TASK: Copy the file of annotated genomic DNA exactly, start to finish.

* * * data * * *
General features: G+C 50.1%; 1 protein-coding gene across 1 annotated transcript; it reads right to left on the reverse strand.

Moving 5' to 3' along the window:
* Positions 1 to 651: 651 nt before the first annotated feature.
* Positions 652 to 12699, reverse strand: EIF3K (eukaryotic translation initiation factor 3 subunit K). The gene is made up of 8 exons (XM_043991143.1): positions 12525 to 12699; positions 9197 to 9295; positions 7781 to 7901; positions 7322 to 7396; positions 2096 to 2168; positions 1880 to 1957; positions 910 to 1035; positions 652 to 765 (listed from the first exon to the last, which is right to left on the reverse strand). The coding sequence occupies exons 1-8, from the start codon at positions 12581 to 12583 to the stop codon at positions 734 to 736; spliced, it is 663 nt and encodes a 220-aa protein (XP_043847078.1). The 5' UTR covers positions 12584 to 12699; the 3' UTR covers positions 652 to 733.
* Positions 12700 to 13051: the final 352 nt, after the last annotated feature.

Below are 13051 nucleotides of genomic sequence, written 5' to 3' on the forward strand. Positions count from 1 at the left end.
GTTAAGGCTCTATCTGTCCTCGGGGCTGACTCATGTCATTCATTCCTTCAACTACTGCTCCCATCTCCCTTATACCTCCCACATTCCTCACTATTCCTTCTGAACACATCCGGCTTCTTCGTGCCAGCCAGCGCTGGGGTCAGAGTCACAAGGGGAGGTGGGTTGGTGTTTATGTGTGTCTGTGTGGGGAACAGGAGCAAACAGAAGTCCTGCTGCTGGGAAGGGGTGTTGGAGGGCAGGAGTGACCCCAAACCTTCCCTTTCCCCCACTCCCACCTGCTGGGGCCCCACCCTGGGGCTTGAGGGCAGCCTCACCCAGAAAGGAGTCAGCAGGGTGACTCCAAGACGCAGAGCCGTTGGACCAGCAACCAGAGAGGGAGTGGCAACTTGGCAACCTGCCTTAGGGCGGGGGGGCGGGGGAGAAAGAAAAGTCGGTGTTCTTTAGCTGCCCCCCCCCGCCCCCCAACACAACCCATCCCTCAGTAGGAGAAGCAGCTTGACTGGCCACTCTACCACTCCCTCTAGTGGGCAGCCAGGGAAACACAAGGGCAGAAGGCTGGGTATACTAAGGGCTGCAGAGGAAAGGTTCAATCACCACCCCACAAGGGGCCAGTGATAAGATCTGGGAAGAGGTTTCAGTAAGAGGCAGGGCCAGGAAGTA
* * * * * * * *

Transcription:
General features: G+C 50.1%; 1 protein-coding gene across 1 annotated transcript; it reads right to left on the reverse strand.

Moving 5' to 3' along the window:
* Positions 1 to 651: 651 nt before the first annotated feature.
* Positions 652 to 12699, reverse strand: EIF3K (eukaryotic translation initiation factor 3 subunit K). The gene is made up of 8 exons (XM_043991143.1): positions 12525 to 12699; positions 9197 to 9295; positions 7781 to 7901; positions 7322 to 7396; positions 2096 to 2168; positions 1880 to 1957; positions 910 to 1035; positions 652 to 765 (listed from the first exon to the last, which is right to left on the reverse strand). The coding sequence occupies exons 1-8, from the start codon at positions 12581 to 12583 to the stop codon at positions 734 to 736; spliced, it is 663 nt and encodes a 220-aa protein (XP_043847078.1). The 5' UTR covers positions 12584 to 12699; the 3' UTR covers positions 652 to 733.
* Positions 12700 to 13051: the final 352 nt, after the last annotated feature.

Below are 13051 nucleotides of genomic sequence, written 5' to 3' on the forward strand. Positions count from 1 at the left end.
GTTAAGGCTCTATCTGTCCTCGGGGCTGACTCATGTCATTCATTCCTTCAACTACTGCTCCCATCTCCCTTATACCTCCCACATTCCTCACTATTCCTTCTGAACACATCCGGCTTCTTCGTGCCAGCCAGCGCTGGGGTCAGAGTCACAAGGGGAGGTGGGTTGGTGTTTATGTGTGTCTGTGTGGGGAACAGGAGCAAACAGAAGTCCTGCTGCTGGGAAGGGGTGTTGGAGGGCAGGAGTGACCCCAAACCTTCCCTTTCCCCCACTCCCACCTGCTGGGGCCCCACCCTGGGGCTTGAGGGCAGCCTCACCCAGAAAGGAGTCAGCAGGGTGACTCCAAGACGCAGAGCCGTTGGACCAGCAACCAGAGAGGGAGTGGCAACTTGGCAACCTGCCTTAGGGCGGGGGGGCGGGGGAGAAAGAAAAGTCGGTGTTCTTTAGCTGCCCCCCCCCGCCCCCCAACACAACCCATCCCTCAGTAGGAGAAGCAGCTTGACTGGCCACTCTACCACTCCCTCTAGTGGGCAGCCAGGGAAACACAAGGGCAGAAGGCTGGGTATACTAAGGGCTGCAGAGGAAAGGTTCAATCACCACCCCACAAGGGGCCAGTGATAAGATCTGGGAAGAGGTTTCAGTAAGAGGCAGGGCCAGGAAGTA